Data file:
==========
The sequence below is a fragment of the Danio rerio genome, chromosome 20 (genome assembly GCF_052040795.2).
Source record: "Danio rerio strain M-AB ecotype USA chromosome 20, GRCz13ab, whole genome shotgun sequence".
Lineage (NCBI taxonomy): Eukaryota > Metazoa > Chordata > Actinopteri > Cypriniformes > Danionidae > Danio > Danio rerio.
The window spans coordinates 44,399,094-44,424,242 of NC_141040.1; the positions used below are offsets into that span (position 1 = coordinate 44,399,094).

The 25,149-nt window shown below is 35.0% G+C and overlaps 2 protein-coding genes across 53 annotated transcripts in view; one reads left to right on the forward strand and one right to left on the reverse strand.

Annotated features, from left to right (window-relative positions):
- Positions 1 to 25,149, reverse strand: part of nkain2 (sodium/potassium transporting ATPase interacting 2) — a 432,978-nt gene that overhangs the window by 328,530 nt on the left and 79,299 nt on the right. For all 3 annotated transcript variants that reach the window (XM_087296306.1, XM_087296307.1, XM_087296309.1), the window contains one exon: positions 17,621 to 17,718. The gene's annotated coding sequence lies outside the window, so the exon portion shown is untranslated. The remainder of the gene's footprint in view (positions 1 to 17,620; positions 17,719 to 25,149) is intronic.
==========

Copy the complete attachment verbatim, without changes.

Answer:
The sequence below is a fragment of the Danio rerio genome, chromosome 20 (genome assembly GCF_052040795.2).
Source record: "Danio rerio strain M-AB ecotype USA chromosome 20, GRCz13ab, whole genome shotgun sequence".
Lineage (NCBI taxonomy): Eukaryota > Metazoa > Chordata > Actinopteri > Cypriniformes > Danionidae > Danio > Danio rerio.
The window spans coordinates 44,399,094-44,424,242 of NC_141040.1; the positions used below are offsets into that span (position 1 = coordinate 44,399,094).

The 25,149-nt window shown below is 35.0% G+C and overlaps 2 protein-coding genes across 53 annotated transcripts in view; one reads left to right on the forward strand and one right to left on the reverse strand.

Annotated features, from left to right (window-relative positions):
- Positions 1 to 25,149, reverse strand: part of nkain2 (sodium/potassium transporting ATPase interacting 2) — a 432,978-nt gene that overhangs the window by 328,530 nt on the left and 79,299 nt on the right. For all 3 annotated transcript variants that reach the window (XM_087296306.1, XM_087296307.1, XM_087296309.1), the window contains one exon: positions 17,621 to 17,718. The gene's annotated coding sequence lies outside the window, so the exon portion shown is untranslated. The remainder of the gene's footprint in view (positions 1 to 17,620; positions 17,719 to 25,149) is intronic.